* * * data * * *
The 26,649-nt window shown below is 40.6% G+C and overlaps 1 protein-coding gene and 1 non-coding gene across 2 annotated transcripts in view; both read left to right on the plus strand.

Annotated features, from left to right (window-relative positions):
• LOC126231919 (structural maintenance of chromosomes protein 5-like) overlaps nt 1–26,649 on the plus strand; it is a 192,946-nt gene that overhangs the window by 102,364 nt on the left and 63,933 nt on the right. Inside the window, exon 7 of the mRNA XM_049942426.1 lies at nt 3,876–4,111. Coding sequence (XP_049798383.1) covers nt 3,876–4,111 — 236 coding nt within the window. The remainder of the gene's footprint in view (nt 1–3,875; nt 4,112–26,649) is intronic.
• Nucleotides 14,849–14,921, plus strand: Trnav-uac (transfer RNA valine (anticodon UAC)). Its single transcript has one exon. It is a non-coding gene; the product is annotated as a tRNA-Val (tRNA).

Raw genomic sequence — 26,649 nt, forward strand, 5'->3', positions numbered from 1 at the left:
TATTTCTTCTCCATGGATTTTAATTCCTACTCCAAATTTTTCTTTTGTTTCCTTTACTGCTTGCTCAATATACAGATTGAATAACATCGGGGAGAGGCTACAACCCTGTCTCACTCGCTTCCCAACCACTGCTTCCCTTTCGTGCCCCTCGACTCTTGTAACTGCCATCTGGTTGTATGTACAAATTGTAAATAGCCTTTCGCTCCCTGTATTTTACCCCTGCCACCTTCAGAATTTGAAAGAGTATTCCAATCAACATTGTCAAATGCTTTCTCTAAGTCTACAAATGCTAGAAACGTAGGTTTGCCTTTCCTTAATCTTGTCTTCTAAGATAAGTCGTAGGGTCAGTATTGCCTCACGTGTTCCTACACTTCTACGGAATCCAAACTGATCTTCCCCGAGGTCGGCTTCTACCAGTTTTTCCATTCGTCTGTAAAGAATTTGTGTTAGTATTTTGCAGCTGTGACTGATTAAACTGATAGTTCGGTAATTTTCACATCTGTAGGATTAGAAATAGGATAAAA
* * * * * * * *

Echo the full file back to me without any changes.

The 26,649-nt window shown below is 40.6% G+C and overlaps 1 protein-coding gene and 1 non-coding gene across 2 annotated transcripts in view; both read left to right on the plus strand.

Annotated features, from left to right (window-relative positions):
• LOC126231919 (structural maintenance of chromosomes protein 5-like) overlaps nt 1–26,649 on the plus strand; it is a 192,946-nt gene that overhangs the window by 102,364 nt on the left and 63,933 nt on the right. Inside the window, exon 7 of the mRNA XM_049942426.1 lies at nt 3,876–4,111. Coding sequence (XP_049798383.1) covers nt 3,876–4,111 — 236 coding nt within the window. The remainder of the gene's footprint in view (nt 1–3,875; nt 4,112–26,649) is intronic.
• Nucleotides 14,849–14,921, plus strand: Trnav-uac (transfer RNA valine (anticodon UAC)). Its single transcript has one exon. It is a non-coding gene; the product is annotated as a tRNA-Val (tRNA).

Raw genomic sequence — 26,649 nt, forward strand, 5'->3', positions numbered from 1 at the left:
TATTTCTTCTCCATGGATTTTAATTCCTACTCCAAATTTTTCTTTTGTTTCCTTTACTGCTTGCTCAATATACAGATTGAATAACATCGGGGAGAGGCTACAACCCTGTCTCACTCGCTTCCCAACCACTGCTTCCCTTTCGTGCCCCTCGACTCTTGTAACTGCCATCTGGTTGTATGTACAAATTGTAAATAGCCTTTCGCTCCCTGTATTTTACCCCTGCCACCTTCAGAATTTGAAAGAGTATTCCAATCAACATTGTCAAATGCTTTCTCTAAGTCTACAAATGCTAGAAACGTAGGTTTGCCTTTCCTTAATCTTGTCTTCTAAGATAAGTCGTAGGGTCAGTATTGCCTCACGTGTTCCTACACTTCTACGGAATCCAAACTGATCTTCCCCGAGGTCGGCTTCTACCAGTTTTTCCATTCGTCTGTAAAGAATTTGTGTTAGTATTTTGCAGCTGTGACTGATTAAACTGATAGTTCGGTAATTTTCACATCTGTAGGATTAGAAATAGGATAAAA